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Cervical Adjustments and Strokes

model-female-girl-beautiful-51969This topic is the biggest excuse people have for not going to the chiropractor. May is Stroke Awareness month so let’s address this and talk about strokes.

A stroke occurs when a blood clot blocks a vessel or when a blood vessel tears. The lack of blood from the blockage or tear causes brain cells to die. Some people are under the impression that chiropractic care is the direct cause of a stroke. If a person suffers a stroke after receiving a neck adjustment, it does not necessarily mean that the adjustment caused the stroke. Think about the risk factors for blood clots or plaques on the walls of your blood vessels. Certain medications can lead to blood clots and high cholesterol and poor lifestyle habits can lead to vasculature plaquing. Some medications may weaken blood vessels and make susceptible to tears and plaque build-up due to high cholesterol does not allow blood vessels to expand and constrict as they should. Hypertension poses a risk for an aneurysm-the rupture of a vessel due to increased pressure. The adjustment doesn’t cause the clot which leads to the stroke, nor does it make your vessels weak.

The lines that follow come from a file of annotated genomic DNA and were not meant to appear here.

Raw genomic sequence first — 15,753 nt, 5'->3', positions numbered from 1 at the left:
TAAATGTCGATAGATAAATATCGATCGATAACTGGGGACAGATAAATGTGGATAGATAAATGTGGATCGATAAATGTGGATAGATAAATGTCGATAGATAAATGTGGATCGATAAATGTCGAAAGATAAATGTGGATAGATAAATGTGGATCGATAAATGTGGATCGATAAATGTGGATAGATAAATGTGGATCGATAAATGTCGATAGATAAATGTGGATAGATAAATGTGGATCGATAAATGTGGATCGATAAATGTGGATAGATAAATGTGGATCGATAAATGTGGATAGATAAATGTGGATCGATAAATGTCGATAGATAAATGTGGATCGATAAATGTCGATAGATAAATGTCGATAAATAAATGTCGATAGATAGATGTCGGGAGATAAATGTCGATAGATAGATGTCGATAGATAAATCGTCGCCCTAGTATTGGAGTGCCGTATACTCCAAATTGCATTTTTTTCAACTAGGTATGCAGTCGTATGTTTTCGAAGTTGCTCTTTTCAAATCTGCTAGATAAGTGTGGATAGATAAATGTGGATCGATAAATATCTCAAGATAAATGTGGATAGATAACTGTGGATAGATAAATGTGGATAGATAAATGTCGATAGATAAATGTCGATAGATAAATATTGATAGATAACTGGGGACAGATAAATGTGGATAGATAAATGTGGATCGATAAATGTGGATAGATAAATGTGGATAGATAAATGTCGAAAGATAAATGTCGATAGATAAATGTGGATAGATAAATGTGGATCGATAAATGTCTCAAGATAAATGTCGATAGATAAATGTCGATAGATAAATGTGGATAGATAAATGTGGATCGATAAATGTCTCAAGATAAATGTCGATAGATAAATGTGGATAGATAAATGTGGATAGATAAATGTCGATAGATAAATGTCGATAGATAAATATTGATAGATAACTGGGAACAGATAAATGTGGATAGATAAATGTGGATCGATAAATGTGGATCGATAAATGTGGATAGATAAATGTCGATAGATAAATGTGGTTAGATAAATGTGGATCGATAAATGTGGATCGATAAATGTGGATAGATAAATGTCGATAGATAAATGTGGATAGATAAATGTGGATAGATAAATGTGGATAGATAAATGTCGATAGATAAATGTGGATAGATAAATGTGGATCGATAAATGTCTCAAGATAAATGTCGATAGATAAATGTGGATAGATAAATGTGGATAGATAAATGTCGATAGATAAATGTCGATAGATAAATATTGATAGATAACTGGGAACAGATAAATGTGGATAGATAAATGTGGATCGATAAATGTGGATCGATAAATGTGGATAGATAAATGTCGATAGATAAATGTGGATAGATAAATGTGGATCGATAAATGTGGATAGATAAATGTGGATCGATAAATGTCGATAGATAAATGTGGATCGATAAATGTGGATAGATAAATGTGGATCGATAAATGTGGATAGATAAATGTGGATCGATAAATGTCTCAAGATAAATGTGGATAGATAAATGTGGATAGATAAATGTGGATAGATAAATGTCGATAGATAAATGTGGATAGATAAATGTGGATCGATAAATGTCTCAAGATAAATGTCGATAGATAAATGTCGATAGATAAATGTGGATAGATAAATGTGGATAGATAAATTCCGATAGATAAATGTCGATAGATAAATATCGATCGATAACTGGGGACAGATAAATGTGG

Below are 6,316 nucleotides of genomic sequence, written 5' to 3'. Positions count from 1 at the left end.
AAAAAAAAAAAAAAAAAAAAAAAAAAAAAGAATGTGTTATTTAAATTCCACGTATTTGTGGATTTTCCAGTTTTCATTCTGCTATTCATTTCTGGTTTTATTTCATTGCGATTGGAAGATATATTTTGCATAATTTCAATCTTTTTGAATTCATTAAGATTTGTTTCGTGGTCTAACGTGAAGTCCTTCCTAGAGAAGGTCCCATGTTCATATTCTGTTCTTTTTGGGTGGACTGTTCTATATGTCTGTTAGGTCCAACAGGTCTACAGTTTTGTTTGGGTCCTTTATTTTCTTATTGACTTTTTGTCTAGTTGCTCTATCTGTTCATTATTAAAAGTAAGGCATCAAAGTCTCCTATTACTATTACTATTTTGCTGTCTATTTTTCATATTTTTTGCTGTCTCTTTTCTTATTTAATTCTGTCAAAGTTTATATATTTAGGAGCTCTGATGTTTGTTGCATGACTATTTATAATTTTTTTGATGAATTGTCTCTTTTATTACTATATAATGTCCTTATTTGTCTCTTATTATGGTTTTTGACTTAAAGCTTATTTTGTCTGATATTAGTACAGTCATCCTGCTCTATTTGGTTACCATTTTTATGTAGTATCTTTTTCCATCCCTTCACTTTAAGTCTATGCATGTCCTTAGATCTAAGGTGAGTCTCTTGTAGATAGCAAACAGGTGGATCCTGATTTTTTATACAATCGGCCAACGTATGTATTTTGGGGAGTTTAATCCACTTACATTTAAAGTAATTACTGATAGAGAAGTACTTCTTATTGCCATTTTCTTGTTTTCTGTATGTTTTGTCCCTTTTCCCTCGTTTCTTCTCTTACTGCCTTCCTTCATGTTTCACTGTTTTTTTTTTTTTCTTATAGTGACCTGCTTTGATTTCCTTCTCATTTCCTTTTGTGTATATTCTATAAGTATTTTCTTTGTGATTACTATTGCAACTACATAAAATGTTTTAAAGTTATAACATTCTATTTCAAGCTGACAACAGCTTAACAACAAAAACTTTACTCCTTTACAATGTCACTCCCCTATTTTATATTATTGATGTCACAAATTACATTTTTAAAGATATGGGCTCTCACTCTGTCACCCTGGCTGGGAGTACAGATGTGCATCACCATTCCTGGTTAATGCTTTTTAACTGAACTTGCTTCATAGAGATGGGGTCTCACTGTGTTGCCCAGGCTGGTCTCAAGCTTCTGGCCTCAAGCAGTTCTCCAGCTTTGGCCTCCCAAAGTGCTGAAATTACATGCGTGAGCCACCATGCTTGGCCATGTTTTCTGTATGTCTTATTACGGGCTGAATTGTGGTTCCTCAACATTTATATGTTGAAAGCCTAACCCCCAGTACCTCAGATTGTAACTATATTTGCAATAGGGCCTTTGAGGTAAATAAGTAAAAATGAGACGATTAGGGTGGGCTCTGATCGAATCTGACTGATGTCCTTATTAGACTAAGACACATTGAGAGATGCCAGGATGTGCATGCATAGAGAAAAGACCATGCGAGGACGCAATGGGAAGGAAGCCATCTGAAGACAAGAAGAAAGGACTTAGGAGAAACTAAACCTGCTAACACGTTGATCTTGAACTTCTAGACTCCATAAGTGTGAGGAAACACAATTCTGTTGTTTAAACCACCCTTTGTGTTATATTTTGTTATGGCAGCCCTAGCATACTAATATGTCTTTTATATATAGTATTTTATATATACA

Numerous studies have dissected this topic. Studies have indicated that the odds of having a serious adverse event (such as a stroke) are 1 per 5.85 million adjustments. According to the study “Risk of Vertebrobasilar Stroke and Chiropractic Care” by Cassidy et. Al., the risk of a stroke that is associated with a chiropractic adjustment seems to be no different than the risk of a stroke after a visit to the medical doctor’s office. Any assumed association between a stroke and chiropractic adjustment or doctors visit is most likely due to undiagnosed artery dissection-people have neck pain and headaches due to the tear in the vessel and are seeking care. Health care providers are trained to perform complete examinations that should include questions that could determine if the patient has an elevated risk or in the process of having a stroke.

Strokes and artery dissections have symptoms that everyone should be aware of. Symptoms include: dizziness, headaches, neck pain, pain/numbness in the face, drooping of the face, loss of taste, nausea, vomiting, change in sight, and change in hearing. Keep in mind that some of these symptoms are sudden and others could take longer (weeks or years) to appear.

If you think someone is having a stroke use this acronym: F.A.S.T; it stands for Face, Arms, Speech, and Time. Ask the person to smile; if their smile is uneven it is a sign of a stroke. Have the person raise their arms in front of them; look for weakness in one arm. Ask them to repeat a sentence, listen for slurring in their speech. Lastly, if these symptoms are present among others, it is time to call 911.

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